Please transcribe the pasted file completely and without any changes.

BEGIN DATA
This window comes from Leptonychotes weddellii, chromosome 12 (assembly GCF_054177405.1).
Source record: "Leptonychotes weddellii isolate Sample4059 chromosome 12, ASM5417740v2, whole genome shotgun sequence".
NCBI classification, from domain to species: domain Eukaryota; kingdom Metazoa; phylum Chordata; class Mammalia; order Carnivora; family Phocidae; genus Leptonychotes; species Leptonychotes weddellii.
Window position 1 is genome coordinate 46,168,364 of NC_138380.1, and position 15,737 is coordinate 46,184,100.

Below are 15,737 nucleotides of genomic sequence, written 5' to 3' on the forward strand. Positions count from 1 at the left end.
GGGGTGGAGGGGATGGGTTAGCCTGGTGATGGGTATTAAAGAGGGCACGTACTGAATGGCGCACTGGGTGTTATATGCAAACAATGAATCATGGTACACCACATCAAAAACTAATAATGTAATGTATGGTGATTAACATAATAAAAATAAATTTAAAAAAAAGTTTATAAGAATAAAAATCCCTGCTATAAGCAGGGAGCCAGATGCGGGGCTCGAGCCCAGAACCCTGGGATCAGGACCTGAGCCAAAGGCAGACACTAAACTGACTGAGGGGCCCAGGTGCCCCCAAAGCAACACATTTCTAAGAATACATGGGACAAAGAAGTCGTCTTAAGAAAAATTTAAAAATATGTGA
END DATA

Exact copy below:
This window comes from Leptonychotes weddellii, chromosome 12 (assembly GCF_054177405.1).
Source record: "Leptonychotes weddellii isolate Sample4059 chromosome 12, ASM5417740v2, whole genome shotgun sequence".
NCBI classification, from domain to species: domain Eukaryota; kingdom Metazoa; phylum Chordata; class Mammalia; order Carnivora; family Phocidae; genus Leptonychotes; species Leptonychotes weddellii.
Window position 1 is genome coordinate 46,168,364 of NC_138380.1, and position 15,737 is coordinate 46,184,100.

Below are 15,737 nucleotides of genomic sequence, written 5' to 3' on the forward strand. Positions count from 1 at the left end.
GGGGTGGAGGGGATGGGTTAGCCTGGTGATGGGTATTAAAGAGGGCACGTACTGAATGGCGCACTGGGTGTTATATGCAAACAATGAATCATGGTACACCACATCAAAAACTAATAATGTAATGTATGGTGATTAACATAATAAAAATAAATTTAAAAAAAAGTTTATAAGAATAAAAATCCCTGCTATAAGCAGGGAGCCAGATGCGGGGCTCGAGCCCAGAACCCTGGGATCAGGACCTGAGCCAAAGGCAGACACTAAACTGACTGAGGGGCCCAGGTGCCCCCAAAGCAACACATTTCTAAGAATACATGGGACAAAGAAGTCGTCTTAAGAAAAATTTAAAAATATGTGA